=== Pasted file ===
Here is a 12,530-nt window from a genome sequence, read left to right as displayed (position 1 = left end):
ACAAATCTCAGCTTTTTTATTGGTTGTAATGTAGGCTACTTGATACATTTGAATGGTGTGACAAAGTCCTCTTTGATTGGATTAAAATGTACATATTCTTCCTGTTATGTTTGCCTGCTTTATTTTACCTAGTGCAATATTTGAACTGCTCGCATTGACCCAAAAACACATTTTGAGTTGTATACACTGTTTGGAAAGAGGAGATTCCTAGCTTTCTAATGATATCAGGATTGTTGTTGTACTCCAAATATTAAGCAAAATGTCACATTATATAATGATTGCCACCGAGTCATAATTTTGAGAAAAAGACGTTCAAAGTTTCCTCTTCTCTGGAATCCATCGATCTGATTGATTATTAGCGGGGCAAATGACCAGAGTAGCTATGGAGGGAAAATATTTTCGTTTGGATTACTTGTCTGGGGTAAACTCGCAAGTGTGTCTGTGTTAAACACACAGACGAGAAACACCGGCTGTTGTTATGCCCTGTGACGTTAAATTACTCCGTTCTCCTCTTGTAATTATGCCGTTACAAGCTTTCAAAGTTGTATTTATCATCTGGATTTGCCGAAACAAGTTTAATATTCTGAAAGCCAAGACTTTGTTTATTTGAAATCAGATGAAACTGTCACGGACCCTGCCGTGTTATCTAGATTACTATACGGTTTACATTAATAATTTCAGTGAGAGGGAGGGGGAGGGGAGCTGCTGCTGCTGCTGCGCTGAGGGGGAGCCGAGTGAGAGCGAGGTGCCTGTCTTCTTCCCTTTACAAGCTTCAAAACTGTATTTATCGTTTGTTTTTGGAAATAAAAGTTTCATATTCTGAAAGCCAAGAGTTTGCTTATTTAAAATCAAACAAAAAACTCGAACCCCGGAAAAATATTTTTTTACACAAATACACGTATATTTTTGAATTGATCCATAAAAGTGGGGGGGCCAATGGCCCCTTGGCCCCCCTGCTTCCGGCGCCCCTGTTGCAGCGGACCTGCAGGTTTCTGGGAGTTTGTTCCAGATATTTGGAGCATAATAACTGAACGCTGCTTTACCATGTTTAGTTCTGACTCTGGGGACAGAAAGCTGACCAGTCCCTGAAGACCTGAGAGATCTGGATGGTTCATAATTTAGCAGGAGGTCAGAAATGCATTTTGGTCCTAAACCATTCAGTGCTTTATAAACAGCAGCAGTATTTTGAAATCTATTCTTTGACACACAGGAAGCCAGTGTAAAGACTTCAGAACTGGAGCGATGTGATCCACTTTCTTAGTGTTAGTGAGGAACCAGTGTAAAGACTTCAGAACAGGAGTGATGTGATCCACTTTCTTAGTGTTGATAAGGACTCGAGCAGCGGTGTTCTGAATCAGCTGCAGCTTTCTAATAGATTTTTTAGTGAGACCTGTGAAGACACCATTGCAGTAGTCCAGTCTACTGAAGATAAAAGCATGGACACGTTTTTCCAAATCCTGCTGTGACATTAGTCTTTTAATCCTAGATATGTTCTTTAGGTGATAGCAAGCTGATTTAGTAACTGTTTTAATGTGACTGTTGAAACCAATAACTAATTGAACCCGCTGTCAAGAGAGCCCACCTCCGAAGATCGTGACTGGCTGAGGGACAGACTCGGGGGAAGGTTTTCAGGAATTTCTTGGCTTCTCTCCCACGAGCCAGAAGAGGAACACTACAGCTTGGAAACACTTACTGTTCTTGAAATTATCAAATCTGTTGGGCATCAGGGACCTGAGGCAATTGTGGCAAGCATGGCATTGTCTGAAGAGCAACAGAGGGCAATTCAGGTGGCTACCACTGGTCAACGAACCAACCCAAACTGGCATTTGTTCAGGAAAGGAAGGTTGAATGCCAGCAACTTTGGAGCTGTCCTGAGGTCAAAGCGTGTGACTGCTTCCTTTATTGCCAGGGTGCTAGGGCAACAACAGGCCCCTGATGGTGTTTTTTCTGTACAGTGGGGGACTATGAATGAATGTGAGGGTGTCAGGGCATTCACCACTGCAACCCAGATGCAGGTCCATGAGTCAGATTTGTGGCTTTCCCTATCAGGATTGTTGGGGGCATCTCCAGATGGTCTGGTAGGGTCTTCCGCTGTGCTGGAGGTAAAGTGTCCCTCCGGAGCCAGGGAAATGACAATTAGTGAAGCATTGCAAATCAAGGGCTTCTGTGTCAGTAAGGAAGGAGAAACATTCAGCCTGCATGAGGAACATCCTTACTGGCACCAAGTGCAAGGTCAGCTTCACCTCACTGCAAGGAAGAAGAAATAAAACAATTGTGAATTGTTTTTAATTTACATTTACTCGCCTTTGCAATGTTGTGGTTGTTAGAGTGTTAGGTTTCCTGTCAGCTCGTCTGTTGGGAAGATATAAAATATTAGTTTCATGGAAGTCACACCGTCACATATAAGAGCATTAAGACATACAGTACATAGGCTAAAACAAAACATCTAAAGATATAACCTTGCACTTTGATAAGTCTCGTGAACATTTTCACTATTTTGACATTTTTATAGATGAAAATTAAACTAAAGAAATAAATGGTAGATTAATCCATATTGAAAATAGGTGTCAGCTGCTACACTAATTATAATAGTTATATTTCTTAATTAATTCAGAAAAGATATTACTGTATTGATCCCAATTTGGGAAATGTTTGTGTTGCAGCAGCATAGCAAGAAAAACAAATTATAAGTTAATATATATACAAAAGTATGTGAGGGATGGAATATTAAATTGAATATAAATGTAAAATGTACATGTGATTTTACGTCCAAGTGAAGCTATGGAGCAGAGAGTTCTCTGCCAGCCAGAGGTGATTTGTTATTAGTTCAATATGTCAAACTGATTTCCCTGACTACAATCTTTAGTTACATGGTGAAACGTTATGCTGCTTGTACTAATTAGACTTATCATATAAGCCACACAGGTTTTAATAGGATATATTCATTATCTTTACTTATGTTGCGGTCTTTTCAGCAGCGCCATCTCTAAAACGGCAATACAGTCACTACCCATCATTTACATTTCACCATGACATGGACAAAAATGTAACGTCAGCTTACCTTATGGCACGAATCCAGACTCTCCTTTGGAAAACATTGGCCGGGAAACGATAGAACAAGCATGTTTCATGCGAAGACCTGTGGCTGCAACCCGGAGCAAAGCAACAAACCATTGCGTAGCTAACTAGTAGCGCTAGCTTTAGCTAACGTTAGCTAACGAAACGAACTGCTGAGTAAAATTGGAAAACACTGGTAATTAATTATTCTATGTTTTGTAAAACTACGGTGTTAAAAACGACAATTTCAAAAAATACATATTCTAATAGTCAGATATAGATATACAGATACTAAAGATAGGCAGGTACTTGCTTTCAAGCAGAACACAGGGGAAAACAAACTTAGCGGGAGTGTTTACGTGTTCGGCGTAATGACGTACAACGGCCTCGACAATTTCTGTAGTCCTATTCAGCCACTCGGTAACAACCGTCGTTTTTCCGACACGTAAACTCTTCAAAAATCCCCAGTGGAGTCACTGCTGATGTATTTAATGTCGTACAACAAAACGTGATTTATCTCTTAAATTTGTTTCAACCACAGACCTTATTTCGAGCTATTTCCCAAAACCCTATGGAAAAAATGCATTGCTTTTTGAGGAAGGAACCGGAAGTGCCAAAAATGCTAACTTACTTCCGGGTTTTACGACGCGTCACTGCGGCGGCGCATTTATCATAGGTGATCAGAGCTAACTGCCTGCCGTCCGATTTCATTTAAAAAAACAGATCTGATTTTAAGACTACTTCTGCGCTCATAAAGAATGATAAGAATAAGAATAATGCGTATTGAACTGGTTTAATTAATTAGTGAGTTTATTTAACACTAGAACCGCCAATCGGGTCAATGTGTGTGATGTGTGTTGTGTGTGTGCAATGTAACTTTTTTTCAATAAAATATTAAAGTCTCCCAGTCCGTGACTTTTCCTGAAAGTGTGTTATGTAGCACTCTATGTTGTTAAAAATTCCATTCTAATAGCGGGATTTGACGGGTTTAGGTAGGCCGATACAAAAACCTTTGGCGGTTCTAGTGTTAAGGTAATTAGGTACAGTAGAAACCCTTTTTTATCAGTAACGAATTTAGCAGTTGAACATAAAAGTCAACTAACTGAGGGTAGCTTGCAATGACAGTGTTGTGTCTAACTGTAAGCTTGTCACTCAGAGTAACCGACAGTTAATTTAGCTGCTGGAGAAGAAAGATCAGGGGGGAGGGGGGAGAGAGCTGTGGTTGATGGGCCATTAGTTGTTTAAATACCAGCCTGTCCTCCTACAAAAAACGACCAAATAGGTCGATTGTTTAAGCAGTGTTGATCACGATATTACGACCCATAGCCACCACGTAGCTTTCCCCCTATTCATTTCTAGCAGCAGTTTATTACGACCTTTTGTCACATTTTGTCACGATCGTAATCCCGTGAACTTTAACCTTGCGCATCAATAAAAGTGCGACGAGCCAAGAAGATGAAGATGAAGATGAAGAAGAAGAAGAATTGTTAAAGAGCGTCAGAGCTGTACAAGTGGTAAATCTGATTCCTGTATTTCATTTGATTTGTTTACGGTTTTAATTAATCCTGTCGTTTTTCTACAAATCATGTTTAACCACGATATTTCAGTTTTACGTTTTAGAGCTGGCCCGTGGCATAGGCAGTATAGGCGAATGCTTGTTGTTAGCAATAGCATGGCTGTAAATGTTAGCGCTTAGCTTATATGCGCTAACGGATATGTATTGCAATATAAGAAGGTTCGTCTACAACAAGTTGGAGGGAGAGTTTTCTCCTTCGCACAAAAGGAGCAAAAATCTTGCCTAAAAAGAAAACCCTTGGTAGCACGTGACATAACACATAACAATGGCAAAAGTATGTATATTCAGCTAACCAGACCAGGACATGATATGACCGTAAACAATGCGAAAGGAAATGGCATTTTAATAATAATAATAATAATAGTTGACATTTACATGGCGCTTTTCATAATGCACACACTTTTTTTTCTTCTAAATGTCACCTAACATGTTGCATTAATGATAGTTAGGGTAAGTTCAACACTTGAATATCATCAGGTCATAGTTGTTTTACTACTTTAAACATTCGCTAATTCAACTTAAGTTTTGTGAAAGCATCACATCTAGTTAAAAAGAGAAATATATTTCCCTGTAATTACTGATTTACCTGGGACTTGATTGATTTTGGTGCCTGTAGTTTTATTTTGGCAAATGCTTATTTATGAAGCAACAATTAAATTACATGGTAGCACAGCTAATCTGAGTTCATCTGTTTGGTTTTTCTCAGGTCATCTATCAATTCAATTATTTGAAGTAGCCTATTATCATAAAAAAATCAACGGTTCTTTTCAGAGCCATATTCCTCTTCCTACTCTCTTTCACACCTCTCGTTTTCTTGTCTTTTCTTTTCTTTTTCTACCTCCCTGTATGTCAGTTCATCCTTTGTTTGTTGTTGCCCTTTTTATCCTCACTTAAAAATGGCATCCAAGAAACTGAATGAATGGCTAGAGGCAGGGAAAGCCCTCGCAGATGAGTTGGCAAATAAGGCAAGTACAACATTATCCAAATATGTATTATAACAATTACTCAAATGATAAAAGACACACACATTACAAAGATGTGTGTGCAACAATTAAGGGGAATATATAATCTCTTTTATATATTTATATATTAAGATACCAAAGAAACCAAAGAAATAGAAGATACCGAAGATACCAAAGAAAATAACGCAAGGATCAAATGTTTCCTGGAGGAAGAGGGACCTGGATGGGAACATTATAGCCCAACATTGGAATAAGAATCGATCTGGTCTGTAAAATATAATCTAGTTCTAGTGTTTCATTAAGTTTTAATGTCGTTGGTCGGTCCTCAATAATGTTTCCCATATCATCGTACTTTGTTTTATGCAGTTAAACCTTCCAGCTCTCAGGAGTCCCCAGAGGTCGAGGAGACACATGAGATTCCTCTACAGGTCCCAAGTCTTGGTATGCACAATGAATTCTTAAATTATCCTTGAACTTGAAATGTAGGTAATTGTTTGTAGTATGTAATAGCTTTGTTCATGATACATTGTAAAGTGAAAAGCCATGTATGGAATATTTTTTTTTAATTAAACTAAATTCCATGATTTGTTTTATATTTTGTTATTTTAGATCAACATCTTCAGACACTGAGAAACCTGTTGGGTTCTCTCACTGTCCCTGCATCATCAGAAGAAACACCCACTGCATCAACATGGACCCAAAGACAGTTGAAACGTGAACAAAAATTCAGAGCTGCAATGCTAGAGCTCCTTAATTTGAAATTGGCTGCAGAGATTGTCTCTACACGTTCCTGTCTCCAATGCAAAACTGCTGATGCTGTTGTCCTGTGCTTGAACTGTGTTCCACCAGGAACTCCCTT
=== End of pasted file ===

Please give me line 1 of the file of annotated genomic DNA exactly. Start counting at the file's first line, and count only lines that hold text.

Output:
Here is a 12,530-nt window from a genome sequence, read left to right as displayed (position 1 = left end):